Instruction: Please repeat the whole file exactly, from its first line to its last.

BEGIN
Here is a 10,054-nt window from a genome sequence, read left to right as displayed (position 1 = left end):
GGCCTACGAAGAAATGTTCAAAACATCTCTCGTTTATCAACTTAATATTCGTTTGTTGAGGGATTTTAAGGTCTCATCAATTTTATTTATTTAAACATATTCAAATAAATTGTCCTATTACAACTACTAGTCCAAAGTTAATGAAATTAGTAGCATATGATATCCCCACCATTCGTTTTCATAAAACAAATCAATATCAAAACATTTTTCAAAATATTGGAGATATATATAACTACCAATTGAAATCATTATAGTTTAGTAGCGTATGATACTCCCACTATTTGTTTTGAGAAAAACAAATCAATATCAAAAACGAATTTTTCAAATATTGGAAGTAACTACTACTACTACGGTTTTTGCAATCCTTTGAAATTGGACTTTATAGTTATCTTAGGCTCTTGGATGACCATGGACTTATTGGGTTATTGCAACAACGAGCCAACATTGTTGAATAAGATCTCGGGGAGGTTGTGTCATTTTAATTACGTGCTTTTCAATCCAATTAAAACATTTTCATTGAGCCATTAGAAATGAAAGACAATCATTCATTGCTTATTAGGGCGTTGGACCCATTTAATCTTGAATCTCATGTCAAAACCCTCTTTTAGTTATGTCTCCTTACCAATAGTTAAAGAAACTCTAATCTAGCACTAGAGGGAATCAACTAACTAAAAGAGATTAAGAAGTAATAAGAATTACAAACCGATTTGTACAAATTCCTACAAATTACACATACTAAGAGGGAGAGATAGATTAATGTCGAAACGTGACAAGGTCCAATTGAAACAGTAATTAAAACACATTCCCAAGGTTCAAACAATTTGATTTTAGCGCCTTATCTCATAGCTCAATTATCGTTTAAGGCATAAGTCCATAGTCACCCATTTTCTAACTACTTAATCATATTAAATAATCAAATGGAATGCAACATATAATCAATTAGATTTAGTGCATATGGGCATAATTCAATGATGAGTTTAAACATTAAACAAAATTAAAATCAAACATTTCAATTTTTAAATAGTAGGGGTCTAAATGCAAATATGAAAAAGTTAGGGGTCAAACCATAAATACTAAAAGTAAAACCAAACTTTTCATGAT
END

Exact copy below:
Here is a 10,054-nt window from a genome sequence, read left to right as displayed (position 1 = left end):
GGCCTACGAAGAAATGTTCAAAACATCTCTCGTTTATCAACTTAATATTCGTTTGTTGAGGGATTTTAAGGTCTCATCAATTTTATTTATTTAAACATATTCAAATAAATTGTCCTATTACAACTACTAGTCCAAAGTTAATGAAATTAGTAGCATATGATATCCCCACCATTCGTTTTCATAAAACAAATCAATATCAAAACATTTTTCAAAATATTGGAGATATATATAACTACCAATTGAAATCATTATAGTTTAGTAGCGTATGATACTCCCACTATTTGTTTTGAGAAAAACAAATCAATATCAAAAACGAATTTTTCAAATATTGGAAGTAACTACTACTACTACGGTTTTTGCAATCCTTTGAAATTGGACTTTATAGTTATCTTAGGCTCTTGGATGACCATGGACTTATTGGGTTATTGCAACAACGAGCCAACATTGTTGAATAAGATCTCGGGGAGGTTGTGTCATTTTAATTACGTGCTTTTCAATCCAATTAAAACATTTTCATTGAGCCATTAGAAATGAAAGACAATCATTCATTGCTTATTAGGGCGTTGGACCCATTTAATCTTGAATCTCATGTCAAAACCCTCTTTTAGTTATGTCTCCTTACCAATAGTTAAAGAAACTCTAATCTAGCACTAGAGGGAATCAACTAACTAAAAGAGATTAAGAAGTAATAAGAATTACAAACCGATTTGTACAAATTCCTACAAATTACACATACTAAGAGGGAGAGATAGATTAATGTCGAAACGTGACAAGGTCCAATTGAAACAGTAATTAAAACACATTCCCAAGGTTCAAACAATTTGATTTTAGCGCCTTATCTCATAGCTCAATTATCGTTTAAGGCATAAGTCCATAGTCACCCATTTTCTAACTACTTAATCATATTAAATAATCAAATGGAATGCAACATATAATCAATTAGATTTAGTGCATATGGGCATAATTCAATGATGAGTTTAAACATTAAACAAAATTAAAATCAAACATTTCAATTTTTAAATAGTAGGGGTCTAAATGCAAATATGAAAAAGTTAGGGGTCAAACCATAAATACTAAAAGTAAAACCAAACTTTTCATGAT